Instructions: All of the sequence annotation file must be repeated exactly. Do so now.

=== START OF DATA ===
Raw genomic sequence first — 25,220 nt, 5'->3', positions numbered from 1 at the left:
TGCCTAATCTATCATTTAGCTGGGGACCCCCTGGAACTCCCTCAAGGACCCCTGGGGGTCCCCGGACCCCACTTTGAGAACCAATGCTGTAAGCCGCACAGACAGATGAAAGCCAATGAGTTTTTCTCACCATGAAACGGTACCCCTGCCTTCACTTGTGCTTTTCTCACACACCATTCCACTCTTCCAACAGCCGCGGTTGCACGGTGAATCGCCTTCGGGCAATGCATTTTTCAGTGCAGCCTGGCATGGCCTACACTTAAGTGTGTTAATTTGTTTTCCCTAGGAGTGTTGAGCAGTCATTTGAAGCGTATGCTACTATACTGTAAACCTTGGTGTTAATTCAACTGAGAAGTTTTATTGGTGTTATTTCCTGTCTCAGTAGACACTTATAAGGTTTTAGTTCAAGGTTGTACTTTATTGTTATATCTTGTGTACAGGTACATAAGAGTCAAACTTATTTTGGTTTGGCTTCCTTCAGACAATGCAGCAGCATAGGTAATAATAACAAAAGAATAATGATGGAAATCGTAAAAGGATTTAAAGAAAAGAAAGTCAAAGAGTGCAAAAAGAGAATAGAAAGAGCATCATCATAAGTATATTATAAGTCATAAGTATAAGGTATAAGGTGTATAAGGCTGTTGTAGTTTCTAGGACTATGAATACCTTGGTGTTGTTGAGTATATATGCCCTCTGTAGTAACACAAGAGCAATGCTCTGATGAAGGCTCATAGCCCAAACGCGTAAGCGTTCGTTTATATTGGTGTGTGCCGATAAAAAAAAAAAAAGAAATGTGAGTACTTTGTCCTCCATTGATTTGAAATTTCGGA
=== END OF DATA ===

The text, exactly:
Raw genomic sequence first — 25,220 nt, 5'->3', positions numbered from 1 at the left:
TGCCTAATCTATCATTTAGCTGGGGACCCCCTGGAACTCCCTCAAGGACCCCTGGGGGTCCCCGGACCCCACTTTGAGAACCAATGCTGTAAGCCGCACAGACAGATGAAAGCCAATGAGTTTTTCTCACCATGAAACGGTACCCCTGCCTTCACTTGTGCTTTTCTCACACACCATTCCACTCTTCCAACAGCCGCGGTTGCACGGTGAATCGCCTTCGGGCAATGCATTTTTCAGTGCAGCCTGGCATGGCCTACACTTAAGTGTGTTAATTTGTTTTCCCTAGGAGTGTTGAGCAGTCATTTGAAGCGTATGCTACTATACTGTAAACCTTGGTGTTAATTCAACTGAGAAGTTTTATTGGTGTTATTTCCTGTCTCAGTAGACACTTATAAGGTTTTAGTTCAAGGTTGTACTTTATTGTTATATCTTGTGTACAGGTACATAAGAGTCAAACTTATTTTGGTTTGGCTTCCTTCAGACAATGCAGCAGCATAGGTAATAATAACAAAAGAATAATGATGGAAATCGTAAAAGGATTTAAAGAAAAGAAAGTCAAAGAGTGCAAAAAGAGAATAGAAAGAGCATCATCATAAGTATATTATAAGTCATAAGTATAAGGTATAAGGTGTATAAGGCTGTTGTAGTTTCTAGGACTATGAATACCTTGGTGTTGTTGAGTATATATGCCCTCTGTAGTAACACAAGAGCAATGCTCTGATGAAGGCTCATAGCCCAAACGCGTAAGCGTTCGTTTATATTGGTGTGTGCCGATAAAAAAAAAAAAAGAAATGTGAGTACTTTGTCCTCCATTGATTTGAAATTTCGGA